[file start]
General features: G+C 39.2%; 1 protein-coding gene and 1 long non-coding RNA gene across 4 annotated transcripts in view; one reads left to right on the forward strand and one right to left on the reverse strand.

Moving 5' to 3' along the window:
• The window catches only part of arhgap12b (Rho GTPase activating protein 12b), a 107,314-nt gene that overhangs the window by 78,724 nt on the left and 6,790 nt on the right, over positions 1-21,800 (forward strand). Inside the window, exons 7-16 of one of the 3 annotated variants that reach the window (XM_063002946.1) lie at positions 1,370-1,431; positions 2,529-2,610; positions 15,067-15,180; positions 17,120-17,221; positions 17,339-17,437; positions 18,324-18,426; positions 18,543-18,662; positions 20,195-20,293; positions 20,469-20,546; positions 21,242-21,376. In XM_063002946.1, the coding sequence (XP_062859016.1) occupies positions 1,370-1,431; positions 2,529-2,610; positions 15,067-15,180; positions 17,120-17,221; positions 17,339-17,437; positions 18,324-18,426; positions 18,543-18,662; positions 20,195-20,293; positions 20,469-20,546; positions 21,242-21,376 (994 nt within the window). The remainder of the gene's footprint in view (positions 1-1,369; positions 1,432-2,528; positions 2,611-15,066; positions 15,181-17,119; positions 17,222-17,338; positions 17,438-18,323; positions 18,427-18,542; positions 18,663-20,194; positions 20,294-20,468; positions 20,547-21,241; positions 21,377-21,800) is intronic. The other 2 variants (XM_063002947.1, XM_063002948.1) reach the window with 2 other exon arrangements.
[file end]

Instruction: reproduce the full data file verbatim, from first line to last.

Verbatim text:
General features: G+C 39.2%; 1 protein-coding gene and 1 long non-coding RNA gene across 4 annotated transcripts in view; one reads left to right on the forward strand and one right to left on the reverse strand.

Moving 5' to 3' along the window:
• The window catches only part of arhgap12b (Rho GTPase activating protein 12b), a 107,314-nt gene that overhangs the window by 78,724 nt on the left and 6,790 nt on the right, over positions 1-21,800 (forward strand). Inside the window, exons 7-16 of one of the 3 annotated variants that reach the window (XM_063002946.1) lie at positions 1,370-1,431; positions 2,529-2,610; positions 15,067-15,180; positions 17,120-17,221; positions 17,339-17,437; positions 18,324-18,426; positions 18,543-18,662; positions 20,195-20,293; positions 20,469-20,546; positions 21,242-21,376. In XM_063002946.1, the coding sequence (XP_062859016.1) occupies positions 1,370-1,431; positions 2,529-2,610; positions 15,067-15,180; positions 17,120-17,221; positions 17,339-17,437; positions 18,324-18,426; positions 18,543-18,662; positions 20,195-20,293; positions 20,469-20,546; positions 21,242-21,376 (994 nt within the window). The remainder of the gene's footprint in view (positions 1-1,369; positions 1,432-2,528; positions 2,611-15,066; positions 15,181-17,119; positions 17,222-17,338; positions 17,438-18,323; positions 18,427-18,542; positions 18,663-20,194; positions 20,294-20,468; positions 20,547-21,241; positions 21,377-21,800) is intronic. The other 2 variants (XM_063002947.1, XM_063002948.1) reach the window with 2 other exon arrangements.